On the other hand, if the temperature is below freezing it can be a little harder to keep the liquid flowing. But it isn’t impossible. In this case I would suggest doing away with water bottles altogether and opting for a hydration backpack (or hip pack). To keep them from freezing up, fill them with warm water and drink often. If you sip from your hose regularly it will keep the warm water circulating and avoid any freezing. If the temperature is very cold, you may want to consider looking for an insulating tube that goes over the hose. It won’t keep the liquid in the hose from freezing indefinitely, but it can buy you some time between sips.

Food and body heat: a winning combination

Keeping your food from freezing is a bit more straightforward. But it is just as important. Nobody wants to be biting into a frozen energy bar or gel while trying to keep pace with other racers. Even above-freezing temperatures don’t mean you’re off the hook when it comes to food. 

stopping for a quick gel during a fat bike race
Cold or frozen food can be annoying, if not impossible to eat, during a winter fat bike race. (Heather Marshall/RideSphere)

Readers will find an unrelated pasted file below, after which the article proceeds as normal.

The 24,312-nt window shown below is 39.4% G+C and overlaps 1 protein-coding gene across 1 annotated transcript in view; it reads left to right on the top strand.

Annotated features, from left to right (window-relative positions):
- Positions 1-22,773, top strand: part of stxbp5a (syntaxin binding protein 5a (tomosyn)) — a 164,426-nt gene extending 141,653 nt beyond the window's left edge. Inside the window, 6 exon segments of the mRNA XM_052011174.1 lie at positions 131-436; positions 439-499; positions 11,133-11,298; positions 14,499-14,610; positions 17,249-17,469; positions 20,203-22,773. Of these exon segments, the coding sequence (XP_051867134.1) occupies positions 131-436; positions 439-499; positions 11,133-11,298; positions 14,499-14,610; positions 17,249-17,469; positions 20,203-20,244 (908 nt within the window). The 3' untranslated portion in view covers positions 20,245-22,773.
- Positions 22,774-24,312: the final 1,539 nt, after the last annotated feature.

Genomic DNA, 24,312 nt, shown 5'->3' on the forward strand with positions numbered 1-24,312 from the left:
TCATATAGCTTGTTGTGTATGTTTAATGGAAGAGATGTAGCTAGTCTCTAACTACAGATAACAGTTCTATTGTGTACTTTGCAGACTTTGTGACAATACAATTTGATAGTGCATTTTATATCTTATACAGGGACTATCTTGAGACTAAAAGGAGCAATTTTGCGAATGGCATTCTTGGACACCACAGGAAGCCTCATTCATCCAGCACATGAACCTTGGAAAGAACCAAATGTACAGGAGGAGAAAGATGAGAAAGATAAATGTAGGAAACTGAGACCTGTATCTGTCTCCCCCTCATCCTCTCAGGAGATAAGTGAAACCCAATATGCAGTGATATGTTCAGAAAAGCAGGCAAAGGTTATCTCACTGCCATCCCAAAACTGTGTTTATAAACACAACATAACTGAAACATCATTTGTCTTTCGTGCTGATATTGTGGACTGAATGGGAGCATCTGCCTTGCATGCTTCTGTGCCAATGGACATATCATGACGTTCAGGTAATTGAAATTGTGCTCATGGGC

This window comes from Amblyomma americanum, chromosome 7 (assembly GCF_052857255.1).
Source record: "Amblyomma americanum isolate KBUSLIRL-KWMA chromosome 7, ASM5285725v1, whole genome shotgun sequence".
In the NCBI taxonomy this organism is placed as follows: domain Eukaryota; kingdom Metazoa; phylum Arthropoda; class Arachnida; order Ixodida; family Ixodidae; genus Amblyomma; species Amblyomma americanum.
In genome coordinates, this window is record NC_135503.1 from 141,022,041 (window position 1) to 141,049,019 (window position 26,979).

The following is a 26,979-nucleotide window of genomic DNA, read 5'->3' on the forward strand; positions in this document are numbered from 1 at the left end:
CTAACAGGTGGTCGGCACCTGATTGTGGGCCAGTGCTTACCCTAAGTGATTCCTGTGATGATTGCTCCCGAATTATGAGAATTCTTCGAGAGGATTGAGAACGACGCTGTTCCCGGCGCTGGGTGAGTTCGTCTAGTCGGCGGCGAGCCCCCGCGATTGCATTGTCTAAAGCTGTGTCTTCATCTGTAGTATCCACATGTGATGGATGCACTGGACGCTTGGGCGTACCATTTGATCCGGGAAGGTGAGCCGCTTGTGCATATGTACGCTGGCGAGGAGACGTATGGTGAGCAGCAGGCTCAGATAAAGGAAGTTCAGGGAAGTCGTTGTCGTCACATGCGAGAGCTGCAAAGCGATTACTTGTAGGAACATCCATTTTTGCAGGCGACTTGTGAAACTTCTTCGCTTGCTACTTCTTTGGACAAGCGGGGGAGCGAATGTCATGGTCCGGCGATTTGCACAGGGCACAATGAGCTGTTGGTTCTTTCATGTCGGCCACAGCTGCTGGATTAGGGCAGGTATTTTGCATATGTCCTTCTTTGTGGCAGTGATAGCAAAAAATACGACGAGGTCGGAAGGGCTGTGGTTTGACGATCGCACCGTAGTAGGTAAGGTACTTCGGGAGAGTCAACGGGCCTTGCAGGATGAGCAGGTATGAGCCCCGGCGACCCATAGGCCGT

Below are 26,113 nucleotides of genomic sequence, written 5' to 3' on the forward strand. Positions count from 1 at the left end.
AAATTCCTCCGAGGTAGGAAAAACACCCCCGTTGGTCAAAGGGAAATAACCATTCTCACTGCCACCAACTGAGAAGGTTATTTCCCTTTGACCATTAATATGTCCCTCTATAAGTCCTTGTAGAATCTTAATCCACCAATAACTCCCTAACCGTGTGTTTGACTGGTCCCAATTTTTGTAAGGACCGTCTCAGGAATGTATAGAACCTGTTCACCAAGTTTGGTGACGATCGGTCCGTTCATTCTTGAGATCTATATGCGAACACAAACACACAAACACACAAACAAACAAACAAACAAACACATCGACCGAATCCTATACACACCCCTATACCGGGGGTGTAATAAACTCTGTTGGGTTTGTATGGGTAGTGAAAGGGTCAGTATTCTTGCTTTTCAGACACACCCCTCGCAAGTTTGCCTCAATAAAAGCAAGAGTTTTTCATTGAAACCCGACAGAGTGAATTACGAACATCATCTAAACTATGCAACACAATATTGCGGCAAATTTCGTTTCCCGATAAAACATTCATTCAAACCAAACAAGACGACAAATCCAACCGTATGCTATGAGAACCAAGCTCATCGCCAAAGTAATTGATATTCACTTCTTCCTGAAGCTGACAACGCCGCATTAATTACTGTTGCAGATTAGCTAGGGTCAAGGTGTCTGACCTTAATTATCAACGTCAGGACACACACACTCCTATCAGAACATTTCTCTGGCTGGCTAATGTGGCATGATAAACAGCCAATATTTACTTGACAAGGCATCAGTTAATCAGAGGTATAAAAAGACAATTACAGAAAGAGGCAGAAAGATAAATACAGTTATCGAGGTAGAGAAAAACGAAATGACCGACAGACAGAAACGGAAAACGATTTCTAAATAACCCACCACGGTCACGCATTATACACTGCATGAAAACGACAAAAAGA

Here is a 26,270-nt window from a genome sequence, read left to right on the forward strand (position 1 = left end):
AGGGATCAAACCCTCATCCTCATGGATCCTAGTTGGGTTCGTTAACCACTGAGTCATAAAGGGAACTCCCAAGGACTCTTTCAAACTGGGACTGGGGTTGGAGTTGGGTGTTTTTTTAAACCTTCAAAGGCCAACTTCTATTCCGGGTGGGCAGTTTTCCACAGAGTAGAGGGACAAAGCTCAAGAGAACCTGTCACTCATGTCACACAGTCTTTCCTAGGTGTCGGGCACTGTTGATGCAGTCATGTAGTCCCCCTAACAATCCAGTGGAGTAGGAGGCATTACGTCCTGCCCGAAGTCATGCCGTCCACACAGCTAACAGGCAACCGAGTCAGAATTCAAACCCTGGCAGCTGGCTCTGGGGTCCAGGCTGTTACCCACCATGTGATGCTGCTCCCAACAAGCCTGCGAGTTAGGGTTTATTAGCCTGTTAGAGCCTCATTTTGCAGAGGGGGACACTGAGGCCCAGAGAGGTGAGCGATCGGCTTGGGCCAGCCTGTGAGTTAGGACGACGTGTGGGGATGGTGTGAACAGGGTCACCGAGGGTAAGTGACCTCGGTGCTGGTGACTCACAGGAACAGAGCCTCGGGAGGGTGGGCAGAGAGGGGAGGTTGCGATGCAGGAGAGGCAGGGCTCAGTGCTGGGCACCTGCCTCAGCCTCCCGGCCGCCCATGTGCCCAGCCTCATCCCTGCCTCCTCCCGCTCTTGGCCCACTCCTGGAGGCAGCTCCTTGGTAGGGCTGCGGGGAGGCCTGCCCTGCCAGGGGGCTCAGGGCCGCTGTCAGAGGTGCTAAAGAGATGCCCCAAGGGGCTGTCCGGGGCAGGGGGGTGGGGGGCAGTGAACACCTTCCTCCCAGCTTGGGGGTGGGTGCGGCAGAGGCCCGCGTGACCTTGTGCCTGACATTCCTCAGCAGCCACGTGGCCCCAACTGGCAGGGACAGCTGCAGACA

Gels will probably stay soft enough in these temperatures, but things like energy bars may not. Temperatures near freezing or above can turn bars very hard and in some cases inedible. I would simply suggest keeping any food in a pocket next to your body where it will stay warm. If you keep it in a pack there’s a good chance it will freeze. 

Some thoughts on gear selection

When it comes to racing fat bikes in the winter there are a few things worth considering when it comes to gear. My gear tips below all have to do with deciding how to configure your fat bike for race day. Let’s look at tire studs, tire size, and suspension. 

Not sure about the conditions? Go studded

Studs in tires add weight. There’s no getting around that fact. In racing, any added weight can mean the difference between winning and losing; but so can staying upright and on your bike. And this is something studs can help you achieve.

Conditions on a winter fat bike racecourse can vary widely. As a result, it’s possible you’ll encounter everything from soft snowdrifts to ice and everything in between. So unless you’re 100 percent sure the course is free of ice, I would suggest using studded tires

If you’re able to pre-ride the course before the race and are comfortable that it will be ice-free on race day, save the weight and go studless. In any other circumstances, the added weight of the studs will be offset by the added confidence that you will be able to keep the rubber side down when it really counts!

Prepare for a rough ride

At the time of this writing, I ride a fully rigid fat bike. There are many reasons a rigid bike makes sense: less maintenance, lower cost, etc. And on top of that, I only ride my fat bike in the winter. Snow tends to flatten trails out and provide some cushion so suspension isn’t needed, right?